Alabama governor signs ‘most anti-transgender legislative package ever’ into law

Alabama governor Kay Ivey

Alabama governor Kay Ivey signs sweeping legislation banning gender-affirming healthcare for trans youth and prohibiting discussions of LGBT+ topics in schools.

The Republican governor signed into law two controversial bills, House Bill 322 (HB 322) and Senate Bill 184 (SB 184), just a day after the state legislature approved both measures. 

SB 184 makes it a felony for anyone to provide gender-affirming care – including puberty blockers, hormone therapy or gender-affirming surgeries – to trans youth. Anyone convicted under the proposed legislation face a 10-year prison sentence and a steep $15,000 fine, ABC News reported. 

The bill also means that Alabama is now the first state in the US to impose felony criminal penalties on medical professionals who offer gender-affirming treatment to trans youth, according to the Human Rights Campaign (HRC). The HRC also warned the bill would also require school personnel to out trans youth to their parents.

HB 322 – which has been dubbed by LGBT+ advocates as a ‘Don’t Say Gay or Trans’ bill – originally started as legislation that would ban trans K-12 students from using multi-person bathrooms, changing rooms and locker rooms that correspond with their gender identity. 

But then Republican lawmakers amended the bill to also ban classroom discussions on gender identity or sexual orientation from kindergarten through fifth grade or in a “manner that is not age-appropriate”. 

The Alabama bill goes further than Florida’s ‘Don’t Say Gay’ law, which prevents discussions on LGBT+ issues between kindergarten and third grade. Any discussion on LGBT+ topics in older grades in Florida classrooms must be “age appropriate”. 

Ivey said in a statement after signing both bills that these are “very real challenges facing our young people”, especially with “today’s societal pressures and modern culture”.

“I believe very strongly that if the good Lord made you a boy, you are a boy and if he made you a girl, you are a girl,” she said. “We should especially protect our children from these radical, life-altering drugs and surgeries when they are at such a vulnerable stage in life.”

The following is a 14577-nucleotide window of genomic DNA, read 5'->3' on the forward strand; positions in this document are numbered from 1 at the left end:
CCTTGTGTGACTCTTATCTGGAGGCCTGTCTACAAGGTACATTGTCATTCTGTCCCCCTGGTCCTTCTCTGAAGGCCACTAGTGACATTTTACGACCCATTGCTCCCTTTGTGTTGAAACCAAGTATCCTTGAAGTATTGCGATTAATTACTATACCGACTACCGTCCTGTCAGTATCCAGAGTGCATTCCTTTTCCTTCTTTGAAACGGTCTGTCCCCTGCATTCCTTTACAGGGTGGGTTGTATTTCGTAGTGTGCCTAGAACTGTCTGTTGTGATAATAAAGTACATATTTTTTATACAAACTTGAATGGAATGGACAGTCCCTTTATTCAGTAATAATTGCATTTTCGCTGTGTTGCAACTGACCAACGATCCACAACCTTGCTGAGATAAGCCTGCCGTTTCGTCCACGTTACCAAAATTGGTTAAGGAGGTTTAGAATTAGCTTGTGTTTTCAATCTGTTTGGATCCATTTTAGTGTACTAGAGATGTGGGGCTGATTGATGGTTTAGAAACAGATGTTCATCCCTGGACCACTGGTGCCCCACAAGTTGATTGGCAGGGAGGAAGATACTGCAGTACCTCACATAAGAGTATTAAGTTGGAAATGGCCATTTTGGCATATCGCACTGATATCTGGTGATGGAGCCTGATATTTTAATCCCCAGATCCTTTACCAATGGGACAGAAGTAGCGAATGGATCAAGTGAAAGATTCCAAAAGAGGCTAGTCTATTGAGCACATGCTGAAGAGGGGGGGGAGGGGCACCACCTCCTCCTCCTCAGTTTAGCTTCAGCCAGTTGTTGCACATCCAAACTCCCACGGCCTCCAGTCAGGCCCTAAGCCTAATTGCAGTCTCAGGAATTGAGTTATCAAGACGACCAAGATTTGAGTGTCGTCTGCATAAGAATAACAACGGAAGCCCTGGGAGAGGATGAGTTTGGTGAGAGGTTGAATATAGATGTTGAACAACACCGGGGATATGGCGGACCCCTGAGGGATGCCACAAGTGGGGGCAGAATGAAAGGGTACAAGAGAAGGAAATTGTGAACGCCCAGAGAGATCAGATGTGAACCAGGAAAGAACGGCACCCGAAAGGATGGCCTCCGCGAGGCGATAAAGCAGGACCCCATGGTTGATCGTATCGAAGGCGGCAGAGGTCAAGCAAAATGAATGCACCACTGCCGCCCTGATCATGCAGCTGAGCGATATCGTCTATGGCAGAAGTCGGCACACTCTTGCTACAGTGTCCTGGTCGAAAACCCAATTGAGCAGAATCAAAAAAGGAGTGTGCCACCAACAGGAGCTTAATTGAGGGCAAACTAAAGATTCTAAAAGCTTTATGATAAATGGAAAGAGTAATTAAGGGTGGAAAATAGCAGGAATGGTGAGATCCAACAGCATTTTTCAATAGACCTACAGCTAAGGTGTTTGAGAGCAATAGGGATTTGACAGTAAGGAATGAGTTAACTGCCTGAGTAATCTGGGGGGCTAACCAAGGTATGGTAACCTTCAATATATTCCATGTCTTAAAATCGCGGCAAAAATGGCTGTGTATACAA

She also went on to declare that “men use the men’s room” and “ladies use the ladies’ room” in Alabama. Ivey added that HB 322 would “ensure our elementary school classrooms remain free from any kind of sex talk”.

She then claimed that it is “misleading” to call it a ‘Don’t Say Gay or Trans’ bill because she said it is ensuring that young children are not being taught about sex.

“We are talking about five-year-olds for crying out loud,” she said. “We need to focus on what matters – core instruction like reading and math.”

Carmarion D Anderson-Harvey, Alabama state director for the HRC, condemned Ivey for choosing to “score political points with radical, far-right voters over the welfare” of trans youth and their families in Alabama.

“The governor and her fellow anti-equality legislators in the state capitol have recklessly passed a bill that goes directly against the best advice of the medical community and intrudes on the rights of parents and families to make their own medical decisions,” Anderson-Harvey said.

She added that Republican lawmakers have also “successfully criminalised” life-saving care that trans youth “need desperately” as well as the “incredible” medical professions who help these young people “each and every day”.

“In doing so they have jeopardised the future of these doctors, families and transgender youth who are all considering what their livelihoods will be in Alabama,” Anderson-Harvey said.

She continued: “The legislative package passed yesterday and signed today is the most anti-transgender legislative package ever passed, combining elements of infamous laws like HB 2 in North Carolina, Florida’s ‘Don’t Say Gay or Trans’ law and even Texas’s cruel executive action from earlier this year.

“Shame on Governor Ivey for being such a political coward that she puts children in harm’s way just to serve her own career.”

The Alabama Senate approved the both HB 322 and SB 184 within just a few hours of each other on Thursday (7 April). 

According to the Montgomery Advertiser, LGBT+ rights and civil rights groups have already promised to bring legal action against SB 184, which would go into effect 30 days after Ivey’s signature.

Sruti Swaminathan, staff attorney for Lambda Legal, said the law firm is “prepared to make” an investment in order to “protect transgender youth, their families and their doctors in Alabama”. As such, Swaminathan warned that Ivey and other lawmakers need to “ask themselves if targeting the healthcare of children is truly worth it”.

The ACLU of Alabama previously stated on Twitter that it would be suing the state if Ivey signed the bill into law.

Sam Ames, director of advocacy and government affairs for LGBT+ suicide prevention group the Trevor Project, also slammed Alabama lawmakers for pushing the “most extreme anti-transgender agenda we’ve seen to date – all within a matter of hours”. 

“These policies are not only cruel and unnecessary, they are unpopular among a majority of Americans,” Ames continued. 

“Criminalising doctors, isolating trans youth from their support systems and stigmatising conversations around LGBTQ identity will only fuel more bullying, anxiety and suicide risk among these youth.”